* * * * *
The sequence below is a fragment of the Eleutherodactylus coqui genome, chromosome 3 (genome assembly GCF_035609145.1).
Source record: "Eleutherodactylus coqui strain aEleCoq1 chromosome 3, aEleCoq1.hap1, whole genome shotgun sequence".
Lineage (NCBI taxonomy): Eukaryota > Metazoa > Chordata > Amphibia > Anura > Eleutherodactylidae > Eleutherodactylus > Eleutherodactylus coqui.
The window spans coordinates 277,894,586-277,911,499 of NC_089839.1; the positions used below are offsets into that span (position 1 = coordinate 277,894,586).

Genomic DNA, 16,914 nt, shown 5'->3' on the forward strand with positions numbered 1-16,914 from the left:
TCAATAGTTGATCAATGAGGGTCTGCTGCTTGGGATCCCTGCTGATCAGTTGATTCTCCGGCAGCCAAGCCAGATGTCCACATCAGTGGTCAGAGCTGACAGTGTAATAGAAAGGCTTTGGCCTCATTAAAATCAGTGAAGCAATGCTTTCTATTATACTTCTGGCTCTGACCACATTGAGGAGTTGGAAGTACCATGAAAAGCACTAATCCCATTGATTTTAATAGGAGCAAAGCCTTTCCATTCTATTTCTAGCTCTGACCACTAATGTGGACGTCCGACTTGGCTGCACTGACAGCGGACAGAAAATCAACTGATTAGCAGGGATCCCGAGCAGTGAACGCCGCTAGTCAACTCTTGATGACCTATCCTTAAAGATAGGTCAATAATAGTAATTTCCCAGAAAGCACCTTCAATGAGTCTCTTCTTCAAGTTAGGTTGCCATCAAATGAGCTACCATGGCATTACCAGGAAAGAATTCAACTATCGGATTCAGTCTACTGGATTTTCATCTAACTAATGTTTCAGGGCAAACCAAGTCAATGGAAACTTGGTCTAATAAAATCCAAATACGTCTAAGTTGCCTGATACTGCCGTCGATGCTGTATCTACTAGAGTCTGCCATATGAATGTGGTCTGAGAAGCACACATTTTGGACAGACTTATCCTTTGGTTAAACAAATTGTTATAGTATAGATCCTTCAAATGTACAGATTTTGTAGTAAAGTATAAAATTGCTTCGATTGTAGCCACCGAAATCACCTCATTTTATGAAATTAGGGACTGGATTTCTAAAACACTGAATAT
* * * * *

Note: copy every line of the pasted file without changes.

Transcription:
The sequence below is a fragment of the Eleutherodactylus coqui genome, chromosome 3 (genome assembly GCF_035609145.1).
Source record: "Eleutherodactylus coqui strain aEleCoq1 chromosome 3, aEleCoq1.hap1, whole genome shotgun sequence".
Lineage (NCBI taxonomy): Eukaryota > Metazoa > Chordata > Amphibia > Anura > Eleutherodactylidae > Eleutherodactylus > Eleutherodactylus coqui.
The window spans coordinates 277,894,586-277,911,499 of NC_089839.1; the positions used below are offsets into that span (position 1 = coordinate 277,894,586).

Genomic DNA, 16,914 nt, shown 5'->3' on the forward strand with positions numbered 1-16,914 from the left:
TCAATAGTTGATCAATGAGGGTCTGCTGCTTGGGATCCCTGCTGATCAGTTGATTCTCCGGCAGCCAAGCCAGATGTCCACATCAGTGGTCAGAGCTGACAGTGTAATAGAAAGGCTTTGGCCTCATTAAAATCAGTGAAGCAATGCTTTCTATTATACTTCTGGCTCTGACCACATTGAGGAGTTGGAAGTACCATGAAAAGCACTAATCCCATTGATTTTAATAGGAGCAAAGCCTTTCCATTCTATTTCTAGCTCTGACCACTAATGTGGACGTCCGACTTGGCTGCACTGACAGCGGACAGAAAATCAACTGATTAGCAGGGATCCCGAGCAGTGAACGCCGCTAGTCAACTCTTGATGACCTATCCTTAAAGATAGGTCAATAATAGTAATTTCCCAGAAAGCACCTTCAATGAGTCTCTTCTTCAAGTTAGGTTGCCATCAAATGAGCTACCATGGCATTACCAGGAAAGAATTCAACTATCGGATTCAGTCTACTGGATTTTCATCTAACTAATGTTTCAGGGCAAACCAAGTCAATGGAAACTTGGTCTAATAAAATCCAAATACGTCTAAGTTGCCTGATACTGCCGTCGATGCTGTATCTACTAGAGTCTGCCATATGAATGTGGTCTGAGAAGCACACATTTTGGACAGACTTATCCTTTGGTTAAACAAATTGTTATAGTATAGATCCTTCAAATGTACAGATTTTGTAGTAAAGTATAAAATTGCTTCGATTGTAGCCACCGAAATCACCTCATTTTATGAAATTAGGGACTGGATTTCTAAAACACTGAATAT